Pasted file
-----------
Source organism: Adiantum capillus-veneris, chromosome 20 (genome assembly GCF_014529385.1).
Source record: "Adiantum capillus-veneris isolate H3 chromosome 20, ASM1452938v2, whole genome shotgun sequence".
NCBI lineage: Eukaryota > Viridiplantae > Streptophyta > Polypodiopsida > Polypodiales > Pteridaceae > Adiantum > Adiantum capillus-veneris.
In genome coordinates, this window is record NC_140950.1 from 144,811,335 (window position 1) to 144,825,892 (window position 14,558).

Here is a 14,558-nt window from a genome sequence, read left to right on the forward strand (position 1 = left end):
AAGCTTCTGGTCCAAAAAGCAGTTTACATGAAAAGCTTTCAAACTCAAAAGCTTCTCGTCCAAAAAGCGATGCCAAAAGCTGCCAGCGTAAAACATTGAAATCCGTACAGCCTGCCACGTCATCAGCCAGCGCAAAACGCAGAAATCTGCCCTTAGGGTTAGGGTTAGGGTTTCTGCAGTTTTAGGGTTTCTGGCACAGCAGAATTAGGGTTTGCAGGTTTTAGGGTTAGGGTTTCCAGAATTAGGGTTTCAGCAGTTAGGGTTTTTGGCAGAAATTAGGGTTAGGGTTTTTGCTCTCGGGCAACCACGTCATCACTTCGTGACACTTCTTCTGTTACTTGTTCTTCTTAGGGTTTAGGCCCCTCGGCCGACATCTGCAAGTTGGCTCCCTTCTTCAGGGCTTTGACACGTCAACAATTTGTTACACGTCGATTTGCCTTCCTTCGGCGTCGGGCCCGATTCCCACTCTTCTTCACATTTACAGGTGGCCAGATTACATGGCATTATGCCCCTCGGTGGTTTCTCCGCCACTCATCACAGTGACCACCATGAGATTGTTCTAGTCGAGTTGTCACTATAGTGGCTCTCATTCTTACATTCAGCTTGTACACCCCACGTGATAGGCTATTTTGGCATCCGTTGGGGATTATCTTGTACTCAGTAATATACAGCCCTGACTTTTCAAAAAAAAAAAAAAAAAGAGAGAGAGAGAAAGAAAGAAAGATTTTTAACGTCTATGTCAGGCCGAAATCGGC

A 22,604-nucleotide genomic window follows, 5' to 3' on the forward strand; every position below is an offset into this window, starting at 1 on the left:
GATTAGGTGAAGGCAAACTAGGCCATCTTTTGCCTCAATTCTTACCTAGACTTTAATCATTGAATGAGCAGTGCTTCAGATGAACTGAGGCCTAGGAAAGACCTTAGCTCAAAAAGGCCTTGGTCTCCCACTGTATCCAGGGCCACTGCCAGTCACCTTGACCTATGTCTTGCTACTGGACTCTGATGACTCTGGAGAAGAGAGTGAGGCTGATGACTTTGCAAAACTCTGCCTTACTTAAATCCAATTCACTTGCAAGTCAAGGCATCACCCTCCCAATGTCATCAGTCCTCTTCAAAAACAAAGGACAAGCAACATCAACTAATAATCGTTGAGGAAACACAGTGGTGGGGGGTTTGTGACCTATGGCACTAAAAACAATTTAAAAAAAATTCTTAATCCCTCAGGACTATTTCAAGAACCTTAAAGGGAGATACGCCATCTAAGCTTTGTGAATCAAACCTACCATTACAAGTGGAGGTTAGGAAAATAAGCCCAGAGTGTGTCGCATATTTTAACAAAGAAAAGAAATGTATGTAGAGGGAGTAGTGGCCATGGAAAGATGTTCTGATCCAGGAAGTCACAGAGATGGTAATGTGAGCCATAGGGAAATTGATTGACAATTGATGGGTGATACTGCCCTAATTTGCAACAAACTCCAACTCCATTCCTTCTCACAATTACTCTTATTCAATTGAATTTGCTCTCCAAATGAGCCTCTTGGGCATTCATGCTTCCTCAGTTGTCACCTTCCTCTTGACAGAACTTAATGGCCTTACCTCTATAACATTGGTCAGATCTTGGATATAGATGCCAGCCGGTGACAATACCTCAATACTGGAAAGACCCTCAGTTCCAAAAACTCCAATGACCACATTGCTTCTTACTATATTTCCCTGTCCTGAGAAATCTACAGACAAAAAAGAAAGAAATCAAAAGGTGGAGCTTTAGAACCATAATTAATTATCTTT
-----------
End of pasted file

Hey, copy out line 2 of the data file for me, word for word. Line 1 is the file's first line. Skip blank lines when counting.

Source record: "Adiantum capillus-veneris isolate H3 chromosome 20, ASM1452938v2, whole genome shotgun sequence".